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Vermont Turns Green Over Tim Newcomb Cartoon

Tim Newcomb is entitled to his opinion.

A Tim Newcomb cartoon about Democratic candidates for Vermont’s U.S. House of Representatives seat has some citizens (and advertisers) calling for a modern day equivalent, as The Times Argus puts it, of the cartoonist being drawn and quartered.

Today, Tim finds himself on the end of a pointy stick following scrutiny of his depiction of former governor Madeleine Kunin – an advocate for getting more women into public offices — in a vehicle with the three declared candidates for Congressman Peter Welch’s seat — all Democrats, all women. Senate President Pro Tem Becca Balint sits next to Kunin in the front, while the far less-experienced candidates, Lt. Gov. Molly Gray and Sen. Kesha Ram Hinsdale (depicted as children in car seats), are in the back. (He has done the same for various male members of Gov. Scott’s team, as well.)

Tim is taking heat — not for making fun of the candidates’ resumes, but because of their gender first. He is wrongly being called a misogynist. And his depiction of Hinsdale, who is a person of color, has been called a racist “dog whistle.” Tim is wrongly being characterized as racist.

The Times Argus does newspapers proud by supporting their cartoonist.

The cartoon appeared in The Times Argus and Rutland Herald, as well as in Seven Days, which has four times the circulation of our two newspapers combined. Readers have asked The Times Argus to censure Newcomb; advertisers have threatened to step away; Publisher Steven Pappas has been asked to resign for allowing such a depiction into print. (Seven Days Publisher Paula Routly has received no such requests.)

The First Amendment allows us to say what we want to say, and to be judged for it.

This is Tim’s week. And he is entitled to his opinion.

Seven Days also noted the reaction to the cartoon.

Last week, Montpelier artist Tim Newcomb penned his first editorial cartoon about Vermont’s U.S. House race. In it, former governor Madeleine Kunin is driving a car. Her passengers are the three Democratic women running for the state’s lone Congressional seat.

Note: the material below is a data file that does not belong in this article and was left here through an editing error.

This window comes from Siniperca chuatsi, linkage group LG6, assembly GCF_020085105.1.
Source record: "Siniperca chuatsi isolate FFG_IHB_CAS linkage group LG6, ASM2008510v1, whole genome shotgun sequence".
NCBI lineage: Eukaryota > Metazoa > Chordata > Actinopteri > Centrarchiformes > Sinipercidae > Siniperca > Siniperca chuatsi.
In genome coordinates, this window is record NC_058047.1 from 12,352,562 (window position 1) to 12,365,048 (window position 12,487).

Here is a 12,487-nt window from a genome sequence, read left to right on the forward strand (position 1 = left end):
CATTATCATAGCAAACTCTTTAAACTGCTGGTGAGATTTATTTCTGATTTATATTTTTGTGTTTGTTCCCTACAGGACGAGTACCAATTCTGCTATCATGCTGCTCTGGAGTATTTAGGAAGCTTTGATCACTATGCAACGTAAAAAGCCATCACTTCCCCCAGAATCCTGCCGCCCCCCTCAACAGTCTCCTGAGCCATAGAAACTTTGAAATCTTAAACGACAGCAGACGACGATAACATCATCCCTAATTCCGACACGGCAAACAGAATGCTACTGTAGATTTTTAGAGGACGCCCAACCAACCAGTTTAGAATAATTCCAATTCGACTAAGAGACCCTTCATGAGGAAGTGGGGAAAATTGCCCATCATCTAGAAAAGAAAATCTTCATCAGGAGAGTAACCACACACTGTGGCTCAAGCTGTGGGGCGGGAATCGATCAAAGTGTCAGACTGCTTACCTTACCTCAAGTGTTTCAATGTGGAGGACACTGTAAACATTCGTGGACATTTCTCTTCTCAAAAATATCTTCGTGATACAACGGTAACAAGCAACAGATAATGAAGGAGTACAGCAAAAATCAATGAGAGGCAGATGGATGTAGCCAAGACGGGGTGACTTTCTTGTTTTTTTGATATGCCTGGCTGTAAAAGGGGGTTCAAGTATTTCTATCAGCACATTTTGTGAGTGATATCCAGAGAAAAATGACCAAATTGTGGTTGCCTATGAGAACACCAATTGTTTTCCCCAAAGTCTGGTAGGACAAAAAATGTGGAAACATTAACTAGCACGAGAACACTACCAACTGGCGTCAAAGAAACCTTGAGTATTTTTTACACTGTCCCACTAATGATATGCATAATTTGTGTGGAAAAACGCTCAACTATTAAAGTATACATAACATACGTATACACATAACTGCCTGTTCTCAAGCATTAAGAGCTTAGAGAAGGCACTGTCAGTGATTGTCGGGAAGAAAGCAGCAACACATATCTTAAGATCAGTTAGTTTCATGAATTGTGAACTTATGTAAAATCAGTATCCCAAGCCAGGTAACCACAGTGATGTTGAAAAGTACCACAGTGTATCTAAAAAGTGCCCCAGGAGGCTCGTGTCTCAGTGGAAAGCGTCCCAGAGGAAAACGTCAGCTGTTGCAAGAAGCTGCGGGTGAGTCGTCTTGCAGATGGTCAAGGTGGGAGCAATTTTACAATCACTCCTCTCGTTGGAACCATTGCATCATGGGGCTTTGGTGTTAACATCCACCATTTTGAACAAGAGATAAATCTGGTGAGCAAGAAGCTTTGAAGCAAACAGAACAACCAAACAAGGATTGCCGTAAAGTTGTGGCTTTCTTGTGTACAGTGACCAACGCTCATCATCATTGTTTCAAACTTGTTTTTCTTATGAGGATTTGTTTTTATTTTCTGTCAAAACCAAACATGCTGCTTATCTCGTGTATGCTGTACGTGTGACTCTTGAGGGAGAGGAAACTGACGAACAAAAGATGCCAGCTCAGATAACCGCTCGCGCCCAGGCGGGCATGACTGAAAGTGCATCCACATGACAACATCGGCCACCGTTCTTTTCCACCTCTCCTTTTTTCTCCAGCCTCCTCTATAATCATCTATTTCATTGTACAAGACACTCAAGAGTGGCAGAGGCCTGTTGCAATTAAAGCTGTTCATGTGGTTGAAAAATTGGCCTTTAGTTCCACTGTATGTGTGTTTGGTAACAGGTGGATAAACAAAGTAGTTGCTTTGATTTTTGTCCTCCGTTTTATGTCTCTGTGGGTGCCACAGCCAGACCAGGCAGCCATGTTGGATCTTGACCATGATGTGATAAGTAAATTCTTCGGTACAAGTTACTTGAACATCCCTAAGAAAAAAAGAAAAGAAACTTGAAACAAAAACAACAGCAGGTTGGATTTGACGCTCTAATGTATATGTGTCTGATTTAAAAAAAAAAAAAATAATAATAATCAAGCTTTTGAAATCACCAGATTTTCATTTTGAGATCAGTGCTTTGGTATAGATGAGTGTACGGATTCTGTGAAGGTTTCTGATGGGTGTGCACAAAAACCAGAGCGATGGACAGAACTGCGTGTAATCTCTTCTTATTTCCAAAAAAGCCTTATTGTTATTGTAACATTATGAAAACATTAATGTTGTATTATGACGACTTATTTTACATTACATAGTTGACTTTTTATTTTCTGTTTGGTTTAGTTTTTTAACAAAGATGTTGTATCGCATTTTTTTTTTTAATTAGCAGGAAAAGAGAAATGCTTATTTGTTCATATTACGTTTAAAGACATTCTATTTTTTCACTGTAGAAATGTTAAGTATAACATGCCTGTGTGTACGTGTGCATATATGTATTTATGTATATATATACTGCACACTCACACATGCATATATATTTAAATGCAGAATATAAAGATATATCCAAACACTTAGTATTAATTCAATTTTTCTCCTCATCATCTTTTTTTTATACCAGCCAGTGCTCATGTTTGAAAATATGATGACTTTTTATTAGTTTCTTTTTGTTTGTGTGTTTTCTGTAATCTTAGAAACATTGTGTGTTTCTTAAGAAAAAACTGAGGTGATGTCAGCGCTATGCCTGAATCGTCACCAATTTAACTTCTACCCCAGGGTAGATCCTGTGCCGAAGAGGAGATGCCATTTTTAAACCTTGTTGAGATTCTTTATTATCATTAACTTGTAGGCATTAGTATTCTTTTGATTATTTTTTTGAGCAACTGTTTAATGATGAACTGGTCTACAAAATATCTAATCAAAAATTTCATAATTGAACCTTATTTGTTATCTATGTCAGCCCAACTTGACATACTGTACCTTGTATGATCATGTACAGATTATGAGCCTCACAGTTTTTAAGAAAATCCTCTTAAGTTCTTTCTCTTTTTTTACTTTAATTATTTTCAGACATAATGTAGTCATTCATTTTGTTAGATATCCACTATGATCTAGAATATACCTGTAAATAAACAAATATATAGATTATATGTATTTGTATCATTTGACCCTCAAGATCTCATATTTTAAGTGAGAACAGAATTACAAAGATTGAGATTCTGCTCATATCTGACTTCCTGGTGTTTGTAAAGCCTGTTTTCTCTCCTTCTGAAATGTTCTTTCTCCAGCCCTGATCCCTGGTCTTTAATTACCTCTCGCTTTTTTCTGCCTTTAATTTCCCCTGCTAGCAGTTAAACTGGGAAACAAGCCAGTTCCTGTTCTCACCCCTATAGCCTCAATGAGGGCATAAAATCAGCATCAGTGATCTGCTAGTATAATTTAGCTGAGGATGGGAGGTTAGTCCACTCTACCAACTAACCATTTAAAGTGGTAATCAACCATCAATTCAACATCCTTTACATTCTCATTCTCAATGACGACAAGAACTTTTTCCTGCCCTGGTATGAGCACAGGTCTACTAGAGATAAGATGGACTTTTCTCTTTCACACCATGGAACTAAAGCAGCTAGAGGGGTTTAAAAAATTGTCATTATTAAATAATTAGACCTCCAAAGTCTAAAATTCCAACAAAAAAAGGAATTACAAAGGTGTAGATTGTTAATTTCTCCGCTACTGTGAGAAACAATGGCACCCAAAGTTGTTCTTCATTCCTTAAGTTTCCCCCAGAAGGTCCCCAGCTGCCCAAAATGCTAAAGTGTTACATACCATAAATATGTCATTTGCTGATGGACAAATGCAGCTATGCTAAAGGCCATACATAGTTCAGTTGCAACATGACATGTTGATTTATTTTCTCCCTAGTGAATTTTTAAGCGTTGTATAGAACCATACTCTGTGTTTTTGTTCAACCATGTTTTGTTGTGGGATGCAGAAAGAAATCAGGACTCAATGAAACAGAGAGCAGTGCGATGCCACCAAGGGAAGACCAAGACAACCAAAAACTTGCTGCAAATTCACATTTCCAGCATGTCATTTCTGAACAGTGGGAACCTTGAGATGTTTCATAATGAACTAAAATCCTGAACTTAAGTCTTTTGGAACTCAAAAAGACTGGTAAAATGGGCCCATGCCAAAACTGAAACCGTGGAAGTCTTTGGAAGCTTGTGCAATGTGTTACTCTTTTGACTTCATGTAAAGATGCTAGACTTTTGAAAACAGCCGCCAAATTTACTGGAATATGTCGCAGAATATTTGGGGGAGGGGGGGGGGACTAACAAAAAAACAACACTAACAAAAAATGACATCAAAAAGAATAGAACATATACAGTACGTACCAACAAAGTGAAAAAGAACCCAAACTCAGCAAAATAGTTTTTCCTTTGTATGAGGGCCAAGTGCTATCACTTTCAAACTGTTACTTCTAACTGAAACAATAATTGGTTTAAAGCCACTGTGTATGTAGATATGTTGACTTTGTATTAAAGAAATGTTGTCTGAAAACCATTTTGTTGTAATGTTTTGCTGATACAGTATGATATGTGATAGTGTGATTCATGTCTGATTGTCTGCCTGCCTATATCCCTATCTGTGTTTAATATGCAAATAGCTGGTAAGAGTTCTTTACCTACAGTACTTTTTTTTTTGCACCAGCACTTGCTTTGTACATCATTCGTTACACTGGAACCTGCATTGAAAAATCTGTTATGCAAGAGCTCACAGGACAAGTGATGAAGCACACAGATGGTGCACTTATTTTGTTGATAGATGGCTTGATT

Published in Seven Days, the Barre-Montpelier Times Argus and the Rutland Herald, the cartoon drew immediate ire from Democratic activists.

In a January 21 press release, party chair Anne Lezak scolded: “This openly sexist, racist depiction of Vermont’s three highly qualified Congressional candidates and former governor speaks volumes about the cartoonist’s apparent disdain for women leaders — especially younger women.”

Seven Days also stands with Tim:

Vermont is the only state that’s never sent a woman to Washington, and Democrats seem determined to finally make it happen.

Does that mean we should treat these trailblazers differently than their predecessors, who were regularly portrayed in all manner of unflattering ways to make a cartoonist’s point about their strengths and weaknesses? Vermonters rely on an independent media to help vet candidates for public office. That work will be even harder to do if parties, activists and politicians respond to every pointed critique with claims of sexism and racism.

Seven Days did include an opposing view in the form of a cartoon.

Newcomb’s take didn’t provoke a superstrong reaction from Seven Days readers. But on Sunday, a letter to the editor came in the form of a cartoon from Llu Mulvaney-Stanak, a former Democratic campaign staffer who’s now the station manager for WGDR radio in Plainfield. It’s a clever response, except for the box across the bottom that condemns Newcomb’s work as “mysoginistic [sic], racist and ageist.”

 

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